Please keep in mind that although that some of the inverter/chargers on the market offer an "equilization mode" they do not truly follow a valid textbook equalization
of a battery is fairly literal in that the goal of the method is to equalize the cell-to-cell internal specific gravity and, therefore, the cell-to-cell voltage (cell voltage is linearly related to specific gravity). In order to do that variations in sulphation across the plate areas must be removed and converted back into lead oxide. In order to do that a constant current
is forced through the plate areas between 3 and as much as 7 percent of the Amp-hour rating of the battery until sometimes more than 2.8 Volts per cell is reached at which time the process is terminated.
Who do you know with equipment
aboard capable of doing that? Right, almost no one ashore much less those afloat. That is one reason that AGM suppliers do not want to advertise that their batteries can or should be equalized...most people would use the wrong equipment
, like their inverter/chargers that can damage such batteries (although not necessarily so).
I have had occasion to try out a few of those "pulse-chargers" and so-called suphation removal
chargers. I have not found one that does what they claim and I have found none that does as good of a job as the decades old constant-current method of a "valid" equalization cycle. Keep in mind that you can to this day buy a breast enlarger yet can anyone verify with a medical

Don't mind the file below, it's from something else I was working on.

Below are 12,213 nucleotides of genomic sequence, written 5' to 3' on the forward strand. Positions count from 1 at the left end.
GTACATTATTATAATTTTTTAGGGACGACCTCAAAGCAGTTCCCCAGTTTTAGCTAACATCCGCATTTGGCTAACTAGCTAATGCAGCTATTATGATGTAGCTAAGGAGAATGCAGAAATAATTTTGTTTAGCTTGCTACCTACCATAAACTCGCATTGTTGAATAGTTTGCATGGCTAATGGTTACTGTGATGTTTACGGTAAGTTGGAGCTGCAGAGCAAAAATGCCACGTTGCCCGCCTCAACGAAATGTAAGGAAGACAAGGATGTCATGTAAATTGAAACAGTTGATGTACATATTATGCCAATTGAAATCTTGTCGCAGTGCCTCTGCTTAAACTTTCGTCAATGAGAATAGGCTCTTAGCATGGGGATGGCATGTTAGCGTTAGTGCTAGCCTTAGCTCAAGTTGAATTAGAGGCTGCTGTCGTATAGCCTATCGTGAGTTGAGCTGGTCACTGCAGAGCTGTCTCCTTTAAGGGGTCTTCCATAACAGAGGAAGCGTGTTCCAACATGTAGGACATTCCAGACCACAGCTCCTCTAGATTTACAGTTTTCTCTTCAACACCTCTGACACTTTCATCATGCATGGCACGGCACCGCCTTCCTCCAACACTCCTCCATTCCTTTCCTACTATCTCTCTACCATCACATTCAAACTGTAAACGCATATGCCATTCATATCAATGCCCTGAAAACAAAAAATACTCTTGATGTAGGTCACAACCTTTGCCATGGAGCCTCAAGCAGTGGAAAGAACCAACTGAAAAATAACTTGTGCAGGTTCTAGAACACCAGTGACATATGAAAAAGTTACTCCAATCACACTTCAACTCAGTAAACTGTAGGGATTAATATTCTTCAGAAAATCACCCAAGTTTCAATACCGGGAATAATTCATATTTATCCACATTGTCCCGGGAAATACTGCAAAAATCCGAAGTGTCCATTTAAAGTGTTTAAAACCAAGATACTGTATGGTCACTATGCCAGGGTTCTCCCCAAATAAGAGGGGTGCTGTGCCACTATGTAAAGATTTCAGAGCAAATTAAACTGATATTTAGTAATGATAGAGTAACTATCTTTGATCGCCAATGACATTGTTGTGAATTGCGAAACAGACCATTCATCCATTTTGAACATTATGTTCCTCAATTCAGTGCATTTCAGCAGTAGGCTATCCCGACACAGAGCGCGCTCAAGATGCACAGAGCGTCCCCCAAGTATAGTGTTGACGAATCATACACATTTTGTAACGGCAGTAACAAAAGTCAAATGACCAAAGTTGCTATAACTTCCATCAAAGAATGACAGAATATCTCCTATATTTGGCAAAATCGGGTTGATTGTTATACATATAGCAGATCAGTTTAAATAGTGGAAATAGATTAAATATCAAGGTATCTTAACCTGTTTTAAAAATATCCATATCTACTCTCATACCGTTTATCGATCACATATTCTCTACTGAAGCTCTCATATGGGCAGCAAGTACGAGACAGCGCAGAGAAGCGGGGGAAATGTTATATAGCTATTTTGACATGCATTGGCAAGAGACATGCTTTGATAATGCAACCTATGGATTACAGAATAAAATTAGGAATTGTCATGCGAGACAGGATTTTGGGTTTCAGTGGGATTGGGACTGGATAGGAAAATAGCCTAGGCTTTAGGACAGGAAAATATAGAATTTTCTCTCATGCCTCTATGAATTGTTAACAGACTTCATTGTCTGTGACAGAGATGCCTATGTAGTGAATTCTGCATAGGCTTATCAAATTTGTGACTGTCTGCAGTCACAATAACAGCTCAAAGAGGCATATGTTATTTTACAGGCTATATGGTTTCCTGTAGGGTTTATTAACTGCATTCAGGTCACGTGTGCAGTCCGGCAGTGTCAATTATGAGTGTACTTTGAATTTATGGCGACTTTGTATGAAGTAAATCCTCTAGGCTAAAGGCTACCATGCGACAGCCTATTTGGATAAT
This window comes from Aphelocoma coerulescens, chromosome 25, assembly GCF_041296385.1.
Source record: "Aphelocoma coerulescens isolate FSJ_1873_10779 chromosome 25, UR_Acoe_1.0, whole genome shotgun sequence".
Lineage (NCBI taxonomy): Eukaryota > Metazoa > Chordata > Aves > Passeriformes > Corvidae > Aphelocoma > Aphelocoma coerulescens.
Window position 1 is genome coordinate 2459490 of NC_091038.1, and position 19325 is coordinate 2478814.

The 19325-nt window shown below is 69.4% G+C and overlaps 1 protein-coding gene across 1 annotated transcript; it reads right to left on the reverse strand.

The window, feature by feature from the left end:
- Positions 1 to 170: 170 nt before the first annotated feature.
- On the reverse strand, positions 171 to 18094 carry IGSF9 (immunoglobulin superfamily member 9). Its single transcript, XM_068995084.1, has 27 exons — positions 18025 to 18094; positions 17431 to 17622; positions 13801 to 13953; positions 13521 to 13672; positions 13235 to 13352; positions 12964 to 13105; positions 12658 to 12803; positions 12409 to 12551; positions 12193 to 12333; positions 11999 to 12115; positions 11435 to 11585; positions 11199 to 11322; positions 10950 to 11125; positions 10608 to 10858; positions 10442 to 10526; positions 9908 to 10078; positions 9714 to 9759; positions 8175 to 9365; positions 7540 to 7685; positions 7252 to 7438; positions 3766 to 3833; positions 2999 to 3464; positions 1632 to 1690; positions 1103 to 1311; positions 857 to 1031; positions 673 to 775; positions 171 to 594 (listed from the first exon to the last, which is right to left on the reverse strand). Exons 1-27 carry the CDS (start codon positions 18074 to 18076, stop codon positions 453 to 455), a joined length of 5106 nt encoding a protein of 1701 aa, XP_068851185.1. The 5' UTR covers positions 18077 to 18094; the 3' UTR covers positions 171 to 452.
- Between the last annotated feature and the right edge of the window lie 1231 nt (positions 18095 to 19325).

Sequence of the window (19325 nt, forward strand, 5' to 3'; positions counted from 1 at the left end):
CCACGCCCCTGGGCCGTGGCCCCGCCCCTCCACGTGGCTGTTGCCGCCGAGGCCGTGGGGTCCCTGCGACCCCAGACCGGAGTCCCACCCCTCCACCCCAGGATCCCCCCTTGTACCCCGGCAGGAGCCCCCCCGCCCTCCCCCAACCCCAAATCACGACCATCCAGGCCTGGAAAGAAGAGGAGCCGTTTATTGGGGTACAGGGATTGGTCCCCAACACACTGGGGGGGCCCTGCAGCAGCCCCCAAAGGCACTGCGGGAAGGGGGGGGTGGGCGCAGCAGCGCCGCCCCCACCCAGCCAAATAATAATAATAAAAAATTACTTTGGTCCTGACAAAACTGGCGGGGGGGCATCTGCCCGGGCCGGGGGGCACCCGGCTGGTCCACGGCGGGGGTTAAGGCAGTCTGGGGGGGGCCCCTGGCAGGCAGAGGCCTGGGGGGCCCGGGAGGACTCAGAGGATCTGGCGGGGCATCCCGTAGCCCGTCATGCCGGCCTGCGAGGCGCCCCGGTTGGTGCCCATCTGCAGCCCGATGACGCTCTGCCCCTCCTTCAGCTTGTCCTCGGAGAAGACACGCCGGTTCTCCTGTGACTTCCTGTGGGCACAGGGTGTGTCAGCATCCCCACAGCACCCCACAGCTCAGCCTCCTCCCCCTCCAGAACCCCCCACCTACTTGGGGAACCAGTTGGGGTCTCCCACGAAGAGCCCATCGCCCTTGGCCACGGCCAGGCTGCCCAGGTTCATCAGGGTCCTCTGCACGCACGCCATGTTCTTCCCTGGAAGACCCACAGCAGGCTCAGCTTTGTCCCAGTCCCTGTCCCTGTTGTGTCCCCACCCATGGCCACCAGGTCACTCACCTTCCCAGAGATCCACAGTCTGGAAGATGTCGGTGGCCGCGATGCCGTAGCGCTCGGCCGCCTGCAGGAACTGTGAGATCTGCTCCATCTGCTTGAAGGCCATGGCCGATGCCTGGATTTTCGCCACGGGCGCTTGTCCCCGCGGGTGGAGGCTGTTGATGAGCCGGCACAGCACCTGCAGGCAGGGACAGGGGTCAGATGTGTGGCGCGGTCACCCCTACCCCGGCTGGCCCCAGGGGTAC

authority that one really works as claimed?
One caveat before applying an equalization mode is to first begin with a battery that has been subjected to a proper charging
cycle and left to stand on float for at least 24 hours. If one attempts to equalize an AGM battery that has not first been carefully observed to be properly charged then, most assuredly the battery will gas and possibly vent with a permanent loss of water
from the electrolyte.
With flooded-cell constructed batteries I have had to apply as much as three "valid" equalization cycles before the specific gravities of all of the cells really lined up. These were batteries which had cycle-by-cycle been heavily discharged and not properly "filled" in between.
Regardless, what I have observed is that ALL types of lead-acid batteries fair much better at not requiring equalization if they are cycle-by-cycle charged with a 3-step charger
that has the absorption mode set to the upper limit of voltage AND terminated into the float mode at the correct time (this implies the use of a proper battery monitor
that controls the charger
, like a LInk 1000 and the older Freedom series of inverter/chargers....the monitor
"knows" when it is time to go to float because it has measured the fact of just how many Watt-hours that have been removed from the battery and how many have been put back in, in addition to the usual Amp-hour measurements.
Furthermore, I've observed that ALL types of lead-acid batteries designed for heavy loads and deep-discharges when subjected to Amp-hour-law charging almost never need equalization. Recall
that the 3-step chargers approximate the Amp-hour-law charging regimen.
Hope that this helps clear up some conceptions and misconceptions.